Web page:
The cost of living, wages, and overall economic issues remain as the top concerns for Latino voters across Colorado, according to a new survey released Wednesday.
Most of the 1,600 voters polled said their economic situation had not changed in the last year. For the rest, the results were split between those who said their finances had improved, and those who said they have gotten worse.
Seventy- eight percent of respondents agreed with the statement that “politicians talk about creating more affordable housing, but I have not seen any real change in access to affordable housing where I live,” according to the report.
“It is clear that the challenges facing Latinos in Colorado when it comes to jobs, housing, and the economy are severe and in need of significant action from officials at all levels — local, state, and the federal,” said Dr. Gabriel Sanchez with BSP Research who led the effort to conduct the poll.
The survey was funded by Colorado Organization for Latina Opportunity and Reproductive Rights (COLOR) partnered with Voces Unidas de las Montañas and their respective political action funds, which tend to support liberal issues. The groups said the poll is intended to help policymakers identify the top concerns they should be working on..
Of the respondents, 49 percent said the Democratic party most aligned with their values, 22 percent said the Republican party and 28 percent neither party shares their values.
Julietta Dasilva lives in Denver and did not participate in the survey, but said she shares many of the concerns voiced in it “one hundred percent.”
Dasilva, who’s 30 years old and identifies as Latina, works as a community engagement manager at the Museo de las Americas in Denver’s Santa Fe Arts District. She said it’s no surprise economic factors are the top issue for so many people; she sees the direct impact in her own work.
“Do the people I want to reach out to even have the mental capacity to be able to make it to the events that I'm throwing because they're worried about making it from work, having to commute through public transportation, having to pay their bills, having affordability, all of the above,” she said.
Another top issue for Latinos in the survey was abortion rights, at both the state and federal level. A little more than half of the respondents said laws to limit access to abortion made them more likely to vote in 2024. Sixty-two percent also said they would be likely to support allowing state-funded insurance programs in Colorado to cover abortion costs.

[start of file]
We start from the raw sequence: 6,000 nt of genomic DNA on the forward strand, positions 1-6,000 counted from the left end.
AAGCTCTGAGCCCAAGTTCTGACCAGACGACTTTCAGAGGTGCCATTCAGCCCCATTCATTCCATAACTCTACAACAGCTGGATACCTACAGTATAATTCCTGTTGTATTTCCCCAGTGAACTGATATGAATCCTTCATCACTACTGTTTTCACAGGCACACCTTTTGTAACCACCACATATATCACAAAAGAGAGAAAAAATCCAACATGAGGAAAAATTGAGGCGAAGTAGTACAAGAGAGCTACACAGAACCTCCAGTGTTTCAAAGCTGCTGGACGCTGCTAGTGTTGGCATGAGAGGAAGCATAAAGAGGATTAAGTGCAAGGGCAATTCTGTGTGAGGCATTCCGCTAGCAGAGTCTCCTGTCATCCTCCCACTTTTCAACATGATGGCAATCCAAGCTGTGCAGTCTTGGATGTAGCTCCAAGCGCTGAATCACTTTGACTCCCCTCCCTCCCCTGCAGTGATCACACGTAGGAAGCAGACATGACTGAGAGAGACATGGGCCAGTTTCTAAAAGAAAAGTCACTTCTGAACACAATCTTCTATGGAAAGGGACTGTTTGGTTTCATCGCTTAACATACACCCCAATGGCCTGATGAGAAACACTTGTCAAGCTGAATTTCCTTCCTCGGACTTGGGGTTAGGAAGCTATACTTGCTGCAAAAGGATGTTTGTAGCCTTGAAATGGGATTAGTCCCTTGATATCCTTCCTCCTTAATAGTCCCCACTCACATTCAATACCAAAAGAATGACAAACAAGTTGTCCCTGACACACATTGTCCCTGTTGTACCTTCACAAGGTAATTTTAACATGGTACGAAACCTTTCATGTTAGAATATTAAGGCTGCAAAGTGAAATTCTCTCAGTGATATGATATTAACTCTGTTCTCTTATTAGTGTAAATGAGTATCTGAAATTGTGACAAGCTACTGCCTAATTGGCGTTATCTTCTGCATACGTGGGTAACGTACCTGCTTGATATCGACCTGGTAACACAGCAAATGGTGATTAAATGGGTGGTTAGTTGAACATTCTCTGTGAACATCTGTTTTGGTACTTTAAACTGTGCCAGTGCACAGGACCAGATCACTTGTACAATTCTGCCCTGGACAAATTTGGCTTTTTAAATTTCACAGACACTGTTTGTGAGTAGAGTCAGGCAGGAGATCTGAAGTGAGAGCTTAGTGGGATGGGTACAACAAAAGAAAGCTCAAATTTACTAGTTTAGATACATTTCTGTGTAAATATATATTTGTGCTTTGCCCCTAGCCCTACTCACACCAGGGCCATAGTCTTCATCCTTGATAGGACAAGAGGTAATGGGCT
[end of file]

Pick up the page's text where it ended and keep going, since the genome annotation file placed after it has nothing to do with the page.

Sanchez with BSP Research said it wasn’t too long ago that abortion access would not have been a key priority for Latino voters. “But things have changed significantly, largely as a result of Supreme Court action around abortion access.” He also expects it to be a mobilizing factor in the election next year.
Gun violence was also a top five issue, especially concerns about a mass shooting or violence specifically targeted at the Latino community. It’s something Dasilva said she personally worries about, both when she’s working alone, and during busy events.
“I think about it for First Fridays. I don't know if I think about it particularly towards the Latino community because I know it's just a symptom of what's happening in the United States right now,” she said.
According to the survey, 78 percent of people believe that politicians use language that divides people and encourages discrimination and violence specifically towards immigrants. 67 percent worry that politicians and candidates may refuse to accept the results of an election when they lose.”
While Colorado is increasingly blue politically, with Democrats in control of the state government, two of the state’s congressional races are expected to be highly competitive next year. One of those is the newly created 8th Congressional District, which has the highest percentage of Latino residents in the state and is currently represented by Colorado’s first Latina in Congress. The other is the 3rd Congressional District, where a quarter of residents identify as Hispanic or Latino.
The survey didn’t show a material difference between urban and rural voters in terms of the issues they’re concerned about. However on the Western Slope health care costs registered as an especially acute issue.
“Lowering healthcare costs is a higher priority (here) than it is for any other region,” said Alex Sanchez, the head of Voces Unidas de las Montañas, which is based in the Roaring Fork Valley. “Folks have fewer providers in rural areas of the state, (so) not only is their access impacted, but the cost when you're able to see a provider is significantly higher.”
CPR’s Stephanie Rivera contributed to this story.
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